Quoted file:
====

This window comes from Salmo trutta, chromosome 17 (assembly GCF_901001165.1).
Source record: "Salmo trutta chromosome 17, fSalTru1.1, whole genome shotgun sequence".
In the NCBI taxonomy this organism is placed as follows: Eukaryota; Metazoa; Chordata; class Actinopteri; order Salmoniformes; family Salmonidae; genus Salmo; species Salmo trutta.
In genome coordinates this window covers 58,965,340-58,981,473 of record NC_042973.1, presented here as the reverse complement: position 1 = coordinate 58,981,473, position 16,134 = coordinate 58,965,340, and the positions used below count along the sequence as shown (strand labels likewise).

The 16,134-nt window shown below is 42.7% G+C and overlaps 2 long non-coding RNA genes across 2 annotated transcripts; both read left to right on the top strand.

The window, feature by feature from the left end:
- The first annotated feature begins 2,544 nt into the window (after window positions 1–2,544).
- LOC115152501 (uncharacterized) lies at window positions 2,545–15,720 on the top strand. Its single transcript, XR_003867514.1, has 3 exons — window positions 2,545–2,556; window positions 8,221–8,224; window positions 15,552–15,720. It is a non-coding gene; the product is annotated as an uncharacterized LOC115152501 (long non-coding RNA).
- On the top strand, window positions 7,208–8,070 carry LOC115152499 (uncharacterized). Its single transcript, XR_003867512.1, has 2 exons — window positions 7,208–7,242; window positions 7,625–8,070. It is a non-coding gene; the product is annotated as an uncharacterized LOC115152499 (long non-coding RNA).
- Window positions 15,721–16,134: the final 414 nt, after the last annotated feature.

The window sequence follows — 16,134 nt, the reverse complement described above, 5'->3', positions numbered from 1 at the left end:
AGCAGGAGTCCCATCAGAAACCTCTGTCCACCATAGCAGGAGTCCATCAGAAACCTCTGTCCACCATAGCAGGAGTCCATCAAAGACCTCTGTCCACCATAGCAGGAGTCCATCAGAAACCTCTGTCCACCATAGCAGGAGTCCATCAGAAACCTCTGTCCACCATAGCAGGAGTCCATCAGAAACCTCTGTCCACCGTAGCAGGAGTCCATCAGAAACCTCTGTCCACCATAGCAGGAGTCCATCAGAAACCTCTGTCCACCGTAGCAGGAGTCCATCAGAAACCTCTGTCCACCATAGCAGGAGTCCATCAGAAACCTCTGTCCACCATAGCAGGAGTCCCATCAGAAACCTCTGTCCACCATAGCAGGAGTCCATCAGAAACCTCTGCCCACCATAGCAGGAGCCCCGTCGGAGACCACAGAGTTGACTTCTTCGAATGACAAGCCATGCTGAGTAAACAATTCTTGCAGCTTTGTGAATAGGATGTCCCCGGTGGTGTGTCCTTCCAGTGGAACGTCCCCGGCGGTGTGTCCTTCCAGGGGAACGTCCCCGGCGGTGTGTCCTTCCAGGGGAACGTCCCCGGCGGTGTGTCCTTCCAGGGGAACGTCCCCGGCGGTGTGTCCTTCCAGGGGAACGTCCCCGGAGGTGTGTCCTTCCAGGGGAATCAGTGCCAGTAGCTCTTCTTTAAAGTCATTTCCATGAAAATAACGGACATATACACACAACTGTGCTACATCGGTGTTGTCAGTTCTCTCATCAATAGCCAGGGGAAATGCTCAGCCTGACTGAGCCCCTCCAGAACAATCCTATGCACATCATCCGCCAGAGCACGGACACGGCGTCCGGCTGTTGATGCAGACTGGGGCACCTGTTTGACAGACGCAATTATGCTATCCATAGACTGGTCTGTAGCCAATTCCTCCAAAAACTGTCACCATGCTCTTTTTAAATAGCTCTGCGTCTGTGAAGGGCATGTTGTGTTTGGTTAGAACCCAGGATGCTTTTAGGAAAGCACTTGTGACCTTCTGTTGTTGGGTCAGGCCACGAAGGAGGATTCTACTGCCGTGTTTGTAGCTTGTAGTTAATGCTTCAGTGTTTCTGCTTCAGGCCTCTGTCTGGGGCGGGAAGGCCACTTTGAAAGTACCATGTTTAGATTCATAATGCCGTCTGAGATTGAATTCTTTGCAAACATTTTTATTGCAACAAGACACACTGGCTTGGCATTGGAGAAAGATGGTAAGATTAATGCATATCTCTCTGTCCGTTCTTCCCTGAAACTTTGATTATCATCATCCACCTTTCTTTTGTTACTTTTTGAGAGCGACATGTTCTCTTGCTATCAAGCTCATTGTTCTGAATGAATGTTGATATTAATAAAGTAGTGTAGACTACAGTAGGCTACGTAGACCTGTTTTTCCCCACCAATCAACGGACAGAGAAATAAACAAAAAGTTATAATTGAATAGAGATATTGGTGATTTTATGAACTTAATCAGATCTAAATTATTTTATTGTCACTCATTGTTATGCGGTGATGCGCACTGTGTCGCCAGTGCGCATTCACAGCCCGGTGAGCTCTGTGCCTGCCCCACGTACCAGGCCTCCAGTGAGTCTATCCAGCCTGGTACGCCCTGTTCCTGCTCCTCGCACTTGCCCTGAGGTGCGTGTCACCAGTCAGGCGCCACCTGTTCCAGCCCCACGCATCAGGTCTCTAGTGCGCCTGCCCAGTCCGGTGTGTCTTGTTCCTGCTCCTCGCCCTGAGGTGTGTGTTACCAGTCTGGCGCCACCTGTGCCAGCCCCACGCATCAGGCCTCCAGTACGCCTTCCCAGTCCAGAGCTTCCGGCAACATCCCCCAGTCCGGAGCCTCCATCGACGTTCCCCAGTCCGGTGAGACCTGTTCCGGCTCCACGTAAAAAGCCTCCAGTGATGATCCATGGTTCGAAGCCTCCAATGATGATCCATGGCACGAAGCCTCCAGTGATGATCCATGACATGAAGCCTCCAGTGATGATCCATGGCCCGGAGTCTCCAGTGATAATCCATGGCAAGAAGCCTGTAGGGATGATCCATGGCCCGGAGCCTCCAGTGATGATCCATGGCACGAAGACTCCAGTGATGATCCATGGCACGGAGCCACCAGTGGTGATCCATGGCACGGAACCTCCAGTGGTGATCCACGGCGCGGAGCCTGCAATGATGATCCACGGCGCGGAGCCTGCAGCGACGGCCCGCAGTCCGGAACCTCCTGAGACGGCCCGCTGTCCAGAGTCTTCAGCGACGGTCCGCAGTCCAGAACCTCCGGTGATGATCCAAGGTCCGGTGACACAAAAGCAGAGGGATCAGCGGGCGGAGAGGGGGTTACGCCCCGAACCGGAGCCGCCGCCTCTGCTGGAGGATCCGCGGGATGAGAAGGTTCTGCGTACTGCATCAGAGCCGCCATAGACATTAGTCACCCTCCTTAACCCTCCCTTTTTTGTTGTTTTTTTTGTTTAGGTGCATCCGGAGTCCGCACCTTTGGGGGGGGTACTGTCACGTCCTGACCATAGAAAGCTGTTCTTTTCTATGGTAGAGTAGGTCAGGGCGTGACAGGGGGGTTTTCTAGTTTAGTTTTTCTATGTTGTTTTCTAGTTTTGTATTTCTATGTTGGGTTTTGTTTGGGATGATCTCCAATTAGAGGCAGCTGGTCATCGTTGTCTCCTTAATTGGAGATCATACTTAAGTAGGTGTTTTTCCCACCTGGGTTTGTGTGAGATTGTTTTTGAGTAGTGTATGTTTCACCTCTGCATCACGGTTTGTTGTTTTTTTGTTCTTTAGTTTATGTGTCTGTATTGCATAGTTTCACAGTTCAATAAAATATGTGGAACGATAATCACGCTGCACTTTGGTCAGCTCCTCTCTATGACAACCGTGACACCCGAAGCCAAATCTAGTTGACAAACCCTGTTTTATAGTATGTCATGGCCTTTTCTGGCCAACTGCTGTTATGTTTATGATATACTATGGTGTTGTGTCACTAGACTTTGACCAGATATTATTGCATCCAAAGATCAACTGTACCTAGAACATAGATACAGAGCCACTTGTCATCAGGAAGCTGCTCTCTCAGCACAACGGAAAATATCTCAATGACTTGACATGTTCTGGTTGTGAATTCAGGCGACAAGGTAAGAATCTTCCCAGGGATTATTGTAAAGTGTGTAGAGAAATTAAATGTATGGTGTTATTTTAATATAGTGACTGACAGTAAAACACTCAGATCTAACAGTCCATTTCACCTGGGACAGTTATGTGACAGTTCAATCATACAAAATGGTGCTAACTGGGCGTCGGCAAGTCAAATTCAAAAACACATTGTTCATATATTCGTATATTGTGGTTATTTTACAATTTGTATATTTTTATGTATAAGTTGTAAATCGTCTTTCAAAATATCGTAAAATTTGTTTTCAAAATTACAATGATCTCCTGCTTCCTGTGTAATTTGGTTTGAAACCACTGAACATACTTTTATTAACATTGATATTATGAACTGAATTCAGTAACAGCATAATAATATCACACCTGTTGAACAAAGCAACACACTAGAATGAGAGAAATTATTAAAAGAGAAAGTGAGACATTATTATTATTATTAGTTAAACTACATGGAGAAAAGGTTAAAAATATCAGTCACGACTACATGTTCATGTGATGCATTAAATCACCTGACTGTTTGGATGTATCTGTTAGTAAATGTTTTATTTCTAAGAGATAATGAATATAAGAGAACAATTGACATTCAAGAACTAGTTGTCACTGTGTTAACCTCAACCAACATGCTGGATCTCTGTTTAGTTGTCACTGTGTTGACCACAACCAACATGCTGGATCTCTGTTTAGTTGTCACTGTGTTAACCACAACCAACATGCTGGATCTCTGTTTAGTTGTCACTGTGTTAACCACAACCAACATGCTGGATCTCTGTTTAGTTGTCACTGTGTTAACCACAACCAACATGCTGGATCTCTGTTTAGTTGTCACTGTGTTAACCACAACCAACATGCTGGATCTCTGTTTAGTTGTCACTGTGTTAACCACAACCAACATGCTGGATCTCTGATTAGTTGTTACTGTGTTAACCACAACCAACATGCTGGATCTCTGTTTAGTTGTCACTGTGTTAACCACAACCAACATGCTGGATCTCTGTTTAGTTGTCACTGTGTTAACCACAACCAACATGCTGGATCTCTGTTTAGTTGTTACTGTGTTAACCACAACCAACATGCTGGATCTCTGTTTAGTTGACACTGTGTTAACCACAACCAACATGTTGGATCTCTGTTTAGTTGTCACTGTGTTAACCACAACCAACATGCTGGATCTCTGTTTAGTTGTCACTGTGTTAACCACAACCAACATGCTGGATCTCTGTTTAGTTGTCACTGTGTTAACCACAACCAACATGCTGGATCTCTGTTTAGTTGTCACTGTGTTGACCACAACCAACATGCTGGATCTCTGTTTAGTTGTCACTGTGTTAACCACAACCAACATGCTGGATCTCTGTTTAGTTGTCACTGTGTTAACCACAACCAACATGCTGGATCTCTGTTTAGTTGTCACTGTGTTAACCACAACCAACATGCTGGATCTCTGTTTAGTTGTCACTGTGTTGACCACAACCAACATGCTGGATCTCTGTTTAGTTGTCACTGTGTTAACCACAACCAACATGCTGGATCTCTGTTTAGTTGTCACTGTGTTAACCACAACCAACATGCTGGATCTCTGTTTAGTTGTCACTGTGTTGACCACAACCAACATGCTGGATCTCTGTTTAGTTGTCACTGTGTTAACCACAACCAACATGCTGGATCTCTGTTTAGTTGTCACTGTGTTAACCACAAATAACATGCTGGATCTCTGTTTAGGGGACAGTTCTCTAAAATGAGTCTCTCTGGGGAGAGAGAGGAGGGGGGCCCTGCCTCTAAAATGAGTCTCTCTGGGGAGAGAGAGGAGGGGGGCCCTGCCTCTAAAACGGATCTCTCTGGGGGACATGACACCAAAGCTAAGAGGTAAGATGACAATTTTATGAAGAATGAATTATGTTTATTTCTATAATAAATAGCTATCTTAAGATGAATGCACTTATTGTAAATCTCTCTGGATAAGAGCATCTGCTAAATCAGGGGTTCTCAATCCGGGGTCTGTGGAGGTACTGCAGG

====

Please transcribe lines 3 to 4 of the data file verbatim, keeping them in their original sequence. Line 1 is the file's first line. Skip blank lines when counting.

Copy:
In the NCBI taxonomy this organism is placed as follows: Eukaryota; Metazoa; Chordata; class Actinopteri; order Salmoniformes; family Salmonidae; genus Salmo; species Salmo trutta.
In genome coordinates this window covers 58,965,340-58,981,473 of record NC_042973.1, presented here as the reverse complement: position 1 = coordinate 58,981,473, position 16,134 = coordinate 58,965,340, and the positions used below count along the sequence as shown (strand labels likewise).